During the last fifteen or twenty years I have read so many bad long poems, so many boring long poems, so many weak long poems I am sick to the guts and I am sick to the spirit of what passes for the great american poem, especially in the mainstream press. If I never read another ho hum page of John Ashbery, I will be supremely happy. If I never see another crossed out line of Susan Howe’s I will be ecstatic, if I never see another faux symbol page from THE TABLETS (inside joke or no inside joke) I will be lauging beyond laughing. The reason, amigo, nobody reads poetry anymore is that it has been theorized so thinly and delicately you can’t even find it on the written page. In short it is a joke no one finds funny anymore.
The only thing that is not a joke is the Outlaw Generation. At least here, you can find a poetry of substance, a poetry of authentic ambition, a poetry of genuine power. I continue to be impressed by John Macker’s ADVENTURES IN THE GUNTRADE. I continue to admire Mark Weber’s PLAIN OLD BOOGIE LONG DIVISION, I continue to return to Kell Robertson’s A HORSE CALLED DESPERATION, I continue to be drawn back to Tony Moffeit’s voodoo and duende conjured BLUES FOR BILLY THE KID, I continue to be surprised by S. A. Griffin’s NUMBSKULL SUTRA, Ron Androla’s POET HEAD, Raindog’s ROADKILL. In my opinion, THE GREAT AMERICAN LONG POEM is THE GREAT AMERICAN NOVEL dreaming.
When you work in the small press and specifically when you are an Outlaw Poet, you have to do it all. You have to write the poem, often times you have to become your own best editor, you have to more often than not become your own publisher, you have to find the people who will review you, you have to distribute the book you publish, and because of the net, you have to invent or reinvent whoever the hell it is that you are. If you are shy about this, if you are the least bit reticent about getting your name out there, you are dead. You are deader than dead. The half horse half alligator brag still applies. And, I have plenty of YAWP left in me.
Which translates into — there is nothing timid about me. That’s why I am going to suggest to you the final pairing of novel and poem. Maybe, suggest is too tame a word. Lets just say I am going to tell you because TELL is what I do.
The two books which probe the psyche of america more powerfully than any other novel or poem published during the last twenty years of the 20th century or the first decade or more of the 21st century are Cormac McCarthy’s BLOOD MERIDIAN and my long poem DILLINGER. When I say probe what I really mean is that both BLOOD MERIDIAN and DILLINGER actually are trenching back into the deepest parts of the american psyche. Both novel and poem are powerful and authentic extended works of the contemporary literary imagination or whatever passes for it in the kicked and fucked wreckage of this nation. Both novel and poem present violent scenes as unflinchingly as anything written in the american language. Both novel and poem inquire into the origins and essence of the violent scripts and fantasies of the american dream. Both novel and poem run counter to what it means to live in a civilized country. Both novel and poem present variations on the essential archetypal american. No other novelist since William Faulkner has attempted that. No other major poet has ever tried that, and you can search Pound, Williams, and Olson a very long time and never find anything that even comes close to what you will find in DILLINGER. And, no other novelist or poet writing today has equaled these achievements. They represent the dream and the nightmare of america.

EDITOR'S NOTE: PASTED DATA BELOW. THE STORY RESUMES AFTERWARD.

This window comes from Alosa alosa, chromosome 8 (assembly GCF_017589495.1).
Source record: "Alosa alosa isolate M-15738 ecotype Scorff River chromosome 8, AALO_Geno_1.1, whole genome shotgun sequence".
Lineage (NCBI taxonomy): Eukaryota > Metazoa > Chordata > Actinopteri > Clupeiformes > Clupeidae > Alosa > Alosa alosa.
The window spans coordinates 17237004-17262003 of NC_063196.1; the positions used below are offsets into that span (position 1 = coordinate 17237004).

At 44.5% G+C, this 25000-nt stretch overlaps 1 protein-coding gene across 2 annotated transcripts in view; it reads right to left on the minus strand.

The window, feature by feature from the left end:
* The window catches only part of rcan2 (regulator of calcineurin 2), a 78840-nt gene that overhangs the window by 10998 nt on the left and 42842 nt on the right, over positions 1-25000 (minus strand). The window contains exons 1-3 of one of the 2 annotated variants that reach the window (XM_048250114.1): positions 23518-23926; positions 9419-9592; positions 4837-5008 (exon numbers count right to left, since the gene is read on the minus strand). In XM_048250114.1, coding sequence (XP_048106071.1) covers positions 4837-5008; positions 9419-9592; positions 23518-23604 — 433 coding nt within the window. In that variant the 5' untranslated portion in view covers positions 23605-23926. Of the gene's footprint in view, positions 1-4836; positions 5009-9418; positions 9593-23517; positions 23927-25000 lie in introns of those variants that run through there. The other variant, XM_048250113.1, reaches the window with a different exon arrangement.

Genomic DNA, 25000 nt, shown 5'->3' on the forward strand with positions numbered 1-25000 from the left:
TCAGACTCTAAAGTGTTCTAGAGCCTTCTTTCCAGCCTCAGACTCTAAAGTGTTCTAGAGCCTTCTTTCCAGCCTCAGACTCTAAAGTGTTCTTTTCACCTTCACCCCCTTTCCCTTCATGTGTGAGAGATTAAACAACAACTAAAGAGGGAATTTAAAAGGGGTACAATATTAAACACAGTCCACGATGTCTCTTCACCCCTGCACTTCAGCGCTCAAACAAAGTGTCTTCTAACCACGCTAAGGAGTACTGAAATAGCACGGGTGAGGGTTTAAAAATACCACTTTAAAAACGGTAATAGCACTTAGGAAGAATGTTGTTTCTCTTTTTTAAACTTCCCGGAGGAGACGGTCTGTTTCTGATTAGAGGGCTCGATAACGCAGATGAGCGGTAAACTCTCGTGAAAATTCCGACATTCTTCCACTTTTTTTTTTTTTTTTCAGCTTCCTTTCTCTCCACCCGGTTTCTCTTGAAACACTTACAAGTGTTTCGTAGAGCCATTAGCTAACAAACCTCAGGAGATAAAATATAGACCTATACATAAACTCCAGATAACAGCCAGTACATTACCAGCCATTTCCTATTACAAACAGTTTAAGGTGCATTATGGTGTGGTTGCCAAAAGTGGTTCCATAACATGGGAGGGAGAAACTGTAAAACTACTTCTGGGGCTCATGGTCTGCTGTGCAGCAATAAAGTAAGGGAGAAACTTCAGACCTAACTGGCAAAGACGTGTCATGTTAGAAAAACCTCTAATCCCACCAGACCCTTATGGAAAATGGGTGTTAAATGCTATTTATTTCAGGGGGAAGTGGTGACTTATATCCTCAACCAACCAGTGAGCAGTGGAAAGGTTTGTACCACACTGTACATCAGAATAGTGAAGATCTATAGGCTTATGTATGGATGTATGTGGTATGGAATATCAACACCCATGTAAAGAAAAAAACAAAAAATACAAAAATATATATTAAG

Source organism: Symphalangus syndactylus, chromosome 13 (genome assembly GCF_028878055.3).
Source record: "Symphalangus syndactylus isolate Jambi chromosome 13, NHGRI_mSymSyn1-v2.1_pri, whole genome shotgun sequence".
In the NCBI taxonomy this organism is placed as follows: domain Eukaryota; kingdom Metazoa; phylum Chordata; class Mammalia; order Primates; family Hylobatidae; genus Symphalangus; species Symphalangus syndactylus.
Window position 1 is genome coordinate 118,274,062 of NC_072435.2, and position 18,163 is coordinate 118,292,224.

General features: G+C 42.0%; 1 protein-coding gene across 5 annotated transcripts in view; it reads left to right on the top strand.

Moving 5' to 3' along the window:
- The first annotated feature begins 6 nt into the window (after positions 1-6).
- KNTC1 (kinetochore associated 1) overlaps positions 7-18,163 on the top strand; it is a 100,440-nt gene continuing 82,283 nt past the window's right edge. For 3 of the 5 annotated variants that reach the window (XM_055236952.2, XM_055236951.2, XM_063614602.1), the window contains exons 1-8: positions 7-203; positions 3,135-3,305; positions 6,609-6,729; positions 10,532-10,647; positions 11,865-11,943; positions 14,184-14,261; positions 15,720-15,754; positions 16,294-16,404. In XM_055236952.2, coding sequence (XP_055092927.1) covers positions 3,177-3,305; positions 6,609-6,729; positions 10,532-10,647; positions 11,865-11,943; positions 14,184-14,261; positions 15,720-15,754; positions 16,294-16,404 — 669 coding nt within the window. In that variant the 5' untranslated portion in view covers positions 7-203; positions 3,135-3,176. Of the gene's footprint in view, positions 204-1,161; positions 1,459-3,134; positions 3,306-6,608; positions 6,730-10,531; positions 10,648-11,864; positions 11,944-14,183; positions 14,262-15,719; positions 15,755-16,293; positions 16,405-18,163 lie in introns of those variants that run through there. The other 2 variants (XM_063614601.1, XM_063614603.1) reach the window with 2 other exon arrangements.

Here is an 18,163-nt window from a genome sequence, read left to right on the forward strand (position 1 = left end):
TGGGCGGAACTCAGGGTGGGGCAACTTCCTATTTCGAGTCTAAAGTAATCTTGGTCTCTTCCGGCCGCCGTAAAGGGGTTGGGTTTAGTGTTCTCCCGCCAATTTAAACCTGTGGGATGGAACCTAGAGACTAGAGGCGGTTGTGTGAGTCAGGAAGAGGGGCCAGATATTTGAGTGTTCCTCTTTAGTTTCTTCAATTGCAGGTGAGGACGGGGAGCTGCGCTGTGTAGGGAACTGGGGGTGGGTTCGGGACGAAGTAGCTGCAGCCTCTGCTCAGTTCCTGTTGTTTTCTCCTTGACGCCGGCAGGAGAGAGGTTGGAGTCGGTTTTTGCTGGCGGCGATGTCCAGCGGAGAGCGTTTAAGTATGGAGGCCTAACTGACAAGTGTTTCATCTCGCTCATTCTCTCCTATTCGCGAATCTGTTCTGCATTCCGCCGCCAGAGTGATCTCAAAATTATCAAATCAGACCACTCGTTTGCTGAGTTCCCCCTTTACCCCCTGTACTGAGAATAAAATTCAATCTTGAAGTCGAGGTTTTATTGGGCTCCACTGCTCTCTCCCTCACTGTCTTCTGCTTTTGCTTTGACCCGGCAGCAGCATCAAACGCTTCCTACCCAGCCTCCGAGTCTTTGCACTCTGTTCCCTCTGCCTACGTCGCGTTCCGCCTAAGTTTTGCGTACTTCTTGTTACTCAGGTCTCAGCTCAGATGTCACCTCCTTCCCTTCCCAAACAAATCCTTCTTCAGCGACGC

The Name is Dillinger
Volume 1 of 13
by Todd Moore
First Edition, 1,163 Copies.
950 Trade, 50 Signed and Numbered by Author.
100 Review, 50 Author/Publisher, 13 Out of Series.
#039 – Todd Moore & J.A. Deane – DILLINGER double-CD
6 years in the making this blows any other “spoken word” CD out of the water. With a .44 magnum. ( I usually run for cover whenever someone uses that term “spoken word” – leave that one for the wussies.) Todd illuminates the abandoned soul of John Dillinger. Dino breaks open the Gates of Hell. Not for the squeamish. When an hour of Dillinger was broadcast over the radio one Sunday afternoon back in 1997, KUNM was inundated by calls from frightened listeners, huge flocks of crows blackened the skies over Albuquerque, and the churches had record attendances for that evening’s observances.